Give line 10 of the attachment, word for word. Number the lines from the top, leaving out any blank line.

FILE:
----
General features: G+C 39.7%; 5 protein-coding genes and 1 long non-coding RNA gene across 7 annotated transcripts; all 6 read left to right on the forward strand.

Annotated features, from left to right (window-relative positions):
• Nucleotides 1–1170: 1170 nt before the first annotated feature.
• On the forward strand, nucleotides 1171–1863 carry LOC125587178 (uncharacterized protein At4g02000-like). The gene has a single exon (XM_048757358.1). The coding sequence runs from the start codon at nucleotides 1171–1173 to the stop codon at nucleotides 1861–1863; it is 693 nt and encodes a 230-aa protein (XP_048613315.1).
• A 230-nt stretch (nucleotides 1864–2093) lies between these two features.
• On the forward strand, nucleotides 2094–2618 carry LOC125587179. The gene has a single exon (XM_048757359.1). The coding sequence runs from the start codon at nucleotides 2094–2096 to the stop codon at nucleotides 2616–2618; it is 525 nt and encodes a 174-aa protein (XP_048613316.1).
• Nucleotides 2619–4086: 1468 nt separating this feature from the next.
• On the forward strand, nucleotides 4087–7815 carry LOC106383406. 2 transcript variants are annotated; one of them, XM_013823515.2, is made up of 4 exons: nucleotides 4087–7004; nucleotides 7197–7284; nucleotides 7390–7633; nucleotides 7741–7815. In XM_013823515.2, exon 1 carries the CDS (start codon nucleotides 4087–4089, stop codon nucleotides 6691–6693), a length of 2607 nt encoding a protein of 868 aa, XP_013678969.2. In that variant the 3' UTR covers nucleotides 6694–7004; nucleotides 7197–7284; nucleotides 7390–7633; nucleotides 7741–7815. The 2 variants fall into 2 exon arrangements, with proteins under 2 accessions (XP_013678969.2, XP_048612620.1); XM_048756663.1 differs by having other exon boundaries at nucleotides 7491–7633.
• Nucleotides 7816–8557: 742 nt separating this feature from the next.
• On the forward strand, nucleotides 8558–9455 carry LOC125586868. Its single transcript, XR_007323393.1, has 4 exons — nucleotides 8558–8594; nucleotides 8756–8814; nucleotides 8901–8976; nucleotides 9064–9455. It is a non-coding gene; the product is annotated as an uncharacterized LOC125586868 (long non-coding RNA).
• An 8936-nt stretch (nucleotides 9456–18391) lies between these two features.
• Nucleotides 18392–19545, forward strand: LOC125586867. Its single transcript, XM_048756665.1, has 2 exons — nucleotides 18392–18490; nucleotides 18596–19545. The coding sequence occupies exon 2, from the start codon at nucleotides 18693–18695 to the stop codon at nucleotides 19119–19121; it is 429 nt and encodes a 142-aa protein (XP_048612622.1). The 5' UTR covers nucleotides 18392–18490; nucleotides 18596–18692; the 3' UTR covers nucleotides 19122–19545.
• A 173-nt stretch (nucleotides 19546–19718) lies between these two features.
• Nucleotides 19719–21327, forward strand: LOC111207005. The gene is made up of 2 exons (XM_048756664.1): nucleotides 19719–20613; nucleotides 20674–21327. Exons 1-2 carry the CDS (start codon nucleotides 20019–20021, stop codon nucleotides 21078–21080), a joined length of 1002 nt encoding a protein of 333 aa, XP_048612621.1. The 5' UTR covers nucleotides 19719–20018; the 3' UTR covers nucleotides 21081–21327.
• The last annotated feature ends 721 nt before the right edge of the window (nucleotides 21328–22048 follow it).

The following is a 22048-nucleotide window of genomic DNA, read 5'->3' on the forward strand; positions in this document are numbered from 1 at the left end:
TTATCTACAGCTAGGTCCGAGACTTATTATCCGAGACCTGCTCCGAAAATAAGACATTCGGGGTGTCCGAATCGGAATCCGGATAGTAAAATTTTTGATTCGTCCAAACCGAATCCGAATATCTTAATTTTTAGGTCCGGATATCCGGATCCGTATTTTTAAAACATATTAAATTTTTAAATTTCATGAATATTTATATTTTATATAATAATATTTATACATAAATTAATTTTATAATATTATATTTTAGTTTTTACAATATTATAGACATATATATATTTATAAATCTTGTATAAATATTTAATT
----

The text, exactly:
• On the forward strand, nucleotides 8558–9455 carry LOC125586868. Its single transcript, XR_007323393.1, has 4 exons — nucleotides 8558–8594; nucleotides 8756–8814; nucleotides 8901–8976; nucleotides 9064–9455. It is a non-coding gene; the product is annotated as an uncharacterized LOC125586868 (long non-coding RNA).